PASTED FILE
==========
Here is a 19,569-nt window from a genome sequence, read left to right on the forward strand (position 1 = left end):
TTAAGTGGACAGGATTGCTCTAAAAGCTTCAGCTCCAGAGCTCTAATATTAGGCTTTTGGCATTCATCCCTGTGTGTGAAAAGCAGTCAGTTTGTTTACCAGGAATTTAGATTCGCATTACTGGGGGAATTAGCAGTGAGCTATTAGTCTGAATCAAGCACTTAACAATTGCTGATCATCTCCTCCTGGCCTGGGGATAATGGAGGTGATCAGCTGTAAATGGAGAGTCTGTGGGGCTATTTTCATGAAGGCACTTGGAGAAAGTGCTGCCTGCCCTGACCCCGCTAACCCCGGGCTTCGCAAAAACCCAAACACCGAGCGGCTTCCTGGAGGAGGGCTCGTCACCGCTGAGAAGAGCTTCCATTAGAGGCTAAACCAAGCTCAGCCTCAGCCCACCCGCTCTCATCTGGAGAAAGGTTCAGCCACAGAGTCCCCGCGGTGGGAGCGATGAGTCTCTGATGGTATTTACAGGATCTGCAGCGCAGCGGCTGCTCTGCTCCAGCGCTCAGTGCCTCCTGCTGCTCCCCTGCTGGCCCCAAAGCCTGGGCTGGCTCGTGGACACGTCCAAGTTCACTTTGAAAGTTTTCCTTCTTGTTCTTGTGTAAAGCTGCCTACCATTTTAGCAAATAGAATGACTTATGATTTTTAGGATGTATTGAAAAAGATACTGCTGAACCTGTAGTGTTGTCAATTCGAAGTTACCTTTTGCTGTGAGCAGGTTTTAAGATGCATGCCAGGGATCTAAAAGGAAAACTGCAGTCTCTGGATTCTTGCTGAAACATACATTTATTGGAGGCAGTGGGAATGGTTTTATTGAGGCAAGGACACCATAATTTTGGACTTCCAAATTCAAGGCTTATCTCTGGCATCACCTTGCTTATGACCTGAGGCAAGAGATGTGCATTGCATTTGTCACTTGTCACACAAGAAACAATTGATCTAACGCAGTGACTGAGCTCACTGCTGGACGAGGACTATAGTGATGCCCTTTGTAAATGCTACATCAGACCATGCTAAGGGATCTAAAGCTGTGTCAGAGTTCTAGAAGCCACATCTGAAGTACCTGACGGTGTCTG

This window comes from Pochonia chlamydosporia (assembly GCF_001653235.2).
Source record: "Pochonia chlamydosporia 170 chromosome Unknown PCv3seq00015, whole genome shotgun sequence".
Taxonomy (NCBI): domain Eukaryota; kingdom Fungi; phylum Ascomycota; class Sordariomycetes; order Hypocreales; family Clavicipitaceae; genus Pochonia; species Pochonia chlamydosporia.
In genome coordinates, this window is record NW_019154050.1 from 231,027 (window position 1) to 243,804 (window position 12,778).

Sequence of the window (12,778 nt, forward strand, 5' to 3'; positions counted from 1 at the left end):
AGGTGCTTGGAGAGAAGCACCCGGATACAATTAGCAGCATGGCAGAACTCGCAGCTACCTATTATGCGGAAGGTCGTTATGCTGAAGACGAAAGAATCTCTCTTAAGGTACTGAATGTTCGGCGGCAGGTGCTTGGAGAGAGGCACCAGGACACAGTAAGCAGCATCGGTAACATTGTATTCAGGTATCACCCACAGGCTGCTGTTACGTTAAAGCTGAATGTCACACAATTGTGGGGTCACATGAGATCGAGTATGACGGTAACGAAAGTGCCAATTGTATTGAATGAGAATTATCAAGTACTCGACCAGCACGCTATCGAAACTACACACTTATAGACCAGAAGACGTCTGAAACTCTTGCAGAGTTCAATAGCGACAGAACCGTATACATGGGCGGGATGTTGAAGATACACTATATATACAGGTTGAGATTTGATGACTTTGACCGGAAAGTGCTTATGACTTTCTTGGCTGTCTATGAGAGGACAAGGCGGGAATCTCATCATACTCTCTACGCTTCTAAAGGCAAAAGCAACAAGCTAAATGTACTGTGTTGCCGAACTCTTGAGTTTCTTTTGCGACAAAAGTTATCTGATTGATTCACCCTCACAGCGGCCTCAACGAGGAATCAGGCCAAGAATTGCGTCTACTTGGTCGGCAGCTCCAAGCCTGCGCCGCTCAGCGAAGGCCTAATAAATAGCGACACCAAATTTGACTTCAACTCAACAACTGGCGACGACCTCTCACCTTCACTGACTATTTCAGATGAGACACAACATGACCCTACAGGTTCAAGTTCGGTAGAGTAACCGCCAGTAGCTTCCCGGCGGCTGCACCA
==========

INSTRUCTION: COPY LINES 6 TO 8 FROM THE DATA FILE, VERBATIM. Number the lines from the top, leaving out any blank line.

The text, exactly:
In genome coordinates, this window is record NW_019154050.1 from 231,027 (window position 1) to 243,804 (window position 12,778).

Sequence of the window (12,778 nt, forward strand, 5' to 3'; positions counted from 1 at the left end):
AGGTGCTTGGAGAGAAGCACCCGGATACAATTAGCAGCATGGCAGAACTCGCAGCTACCTATTATGCGGAAGGTCGTTATGCTGAAGACGAAAGAATCTCTCTTAAGGTACTGAATGTTCGGCGGCAGGTGCTTGGAGAGAGGCACCAGGACACAGTAAGCAGCATCGGTAACATTGTATTCAGGTATCACCCACAGGCTGCTGTTACGTTAAAGCTGAATGTCACACAATTGTGGGGTCACATGAGATCGAGTATGACGGTAACGAAAGTGCCAATTGTATTGAATGAGAATTATCAAGTACTCGACCAGCACGCTATCGAAACTACACACTTATAGACCAGAAGACGTCTGAAACTCTTGCAGAGTTCAATAGCGACAGAACCGTATACATGGGCGGGATGTTGAAGATACACTATATATACAGGTTGAGATTTGATGACTTTGACCGGAAAGTGCTTATGACTTTCTTGGCTGTCTATGAGAGGACAAGGCGGGAATCTCATCATACTCTCTACGCTTCTAAAGGCAAAAGCAACAAGCTAAATGTACTGTGTTGCCGAACTCTTGAGTTTCTTTTGCGACAAAAGTTATCTGATTGATTCACCCTCACAGCGGCCTCAACGAGGAATCAGGCCAAGAATTGCGTCTACTTGGTCGGCAGCTCCAAGCCTGCGCCGCTCAGCGAAGGCCTAATAAATAGCGACACCAAATTTGACTTCAACTCAACAACTGGCGACGACCTCTCACCTTCACTGACTATTTCAGATGAGACACAACATGACCCTACAGGTTCAAGTTCGGTAGAGTAACCGCCAGTAGCTTCCCGGCGGCTGCACCA